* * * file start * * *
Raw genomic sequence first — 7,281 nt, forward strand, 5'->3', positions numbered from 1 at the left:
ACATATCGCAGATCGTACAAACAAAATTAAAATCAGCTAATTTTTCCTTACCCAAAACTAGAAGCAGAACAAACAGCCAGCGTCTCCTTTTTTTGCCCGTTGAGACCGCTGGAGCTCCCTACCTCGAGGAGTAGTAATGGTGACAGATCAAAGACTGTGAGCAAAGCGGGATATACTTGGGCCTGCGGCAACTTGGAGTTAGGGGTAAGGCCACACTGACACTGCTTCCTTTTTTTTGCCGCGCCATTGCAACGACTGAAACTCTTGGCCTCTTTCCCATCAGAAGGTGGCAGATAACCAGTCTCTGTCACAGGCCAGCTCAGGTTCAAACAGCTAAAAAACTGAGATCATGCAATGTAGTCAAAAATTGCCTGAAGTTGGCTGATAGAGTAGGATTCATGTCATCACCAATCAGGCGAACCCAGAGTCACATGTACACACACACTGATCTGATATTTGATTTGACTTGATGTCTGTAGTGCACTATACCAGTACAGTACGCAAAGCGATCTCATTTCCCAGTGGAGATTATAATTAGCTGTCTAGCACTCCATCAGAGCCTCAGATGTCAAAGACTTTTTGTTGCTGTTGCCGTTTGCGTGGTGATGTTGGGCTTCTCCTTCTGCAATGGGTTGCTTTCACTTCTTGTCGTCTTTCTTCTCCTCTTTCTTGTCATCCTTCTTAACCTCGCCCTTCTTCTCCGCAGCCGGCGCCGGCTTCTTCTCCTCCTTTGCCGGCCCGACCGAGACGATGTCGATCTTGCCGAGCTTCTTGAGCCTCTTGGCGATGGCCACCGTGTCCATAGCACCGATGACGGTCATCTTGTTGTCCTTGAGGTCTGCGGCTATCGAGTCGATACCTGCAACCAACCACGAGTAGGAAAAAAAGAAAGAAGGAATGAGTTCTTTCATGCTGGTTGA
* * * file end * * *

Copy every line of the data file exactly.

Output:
Raw genomic sequence first — 7,281 nt, forward strand, 5'->3', positions numbered from 1 at the left:
ACATATCGCAGATCGTACAAACAAAATTAAAATCAGCTAATTTTTCCTTACCCAAAACTAGAAGCAGAACAAACAGCCAGCGTCTCCTTTTTTTGCCCGTTGAGACCGCTGGAGCTCCCTACCTCGAGGAGTAGTAATGGTGACAGATCAAAGACTGTGAGCAAAGCGGGATATACTTGGGCCTGCGGCAACTTGGAGTTAGGGGTAAGGCCACACTGACACTGCTTCCTTTTTTTTGCCGCGCCATTGCAACGACTGAAACTCTTGGCCTCTTTCCCATCAGAAGGTGGCAGATAACCAGTCTCTGTCACAGGCCAGCTCAGGTTCAAACAGCTAAAAAACTGAGATCATGCAATGTAGTCAAAAATTGCCTGAAGTTGGCTGATAGAGTAGGATTCATGTCATCACCAATCAGGCGAACCCAGAGTCACATGTACACACACACTGATCTGATATTTGATTTGACTTGATGTCTGTAGTGCACTATACCAGTACAGTACGCAAAGCGATCTCATTTCCCAGTGGAGATTATAATTAGCTGTCTAGCACTCCATCAGAGCCTCAGATGTCAAAGACTTTTTGTTGCTGTTGCCGTTTGCGTGGTGATGTTGGGCTTCTCCTTCTGCAATGGGTTGCTTTCACTTCTTGTCGTCTTTCTTCTCCTCTTTCTTGTCATCCTTCTTAACCTCGCCCTTCTTCTCCGCAGCCGGCGCCGGCTTCTTCTCCTCCTTTGCCGGCCCGACCGAGACGATGTCGATCTTGCCGAGCTTCTTGAGCCTCTTGGCGATGGCCACCGTGTCCATAGCACCGATGACGGTCATCTTGTTGTCCTTGAGGTCTGCGGCTATCGAGTCGATACCTGCAACCAACCACGAGTAGGAAAAAAAGAAAGAAGGAATGAGTTCTTTCATGCTGGTTGA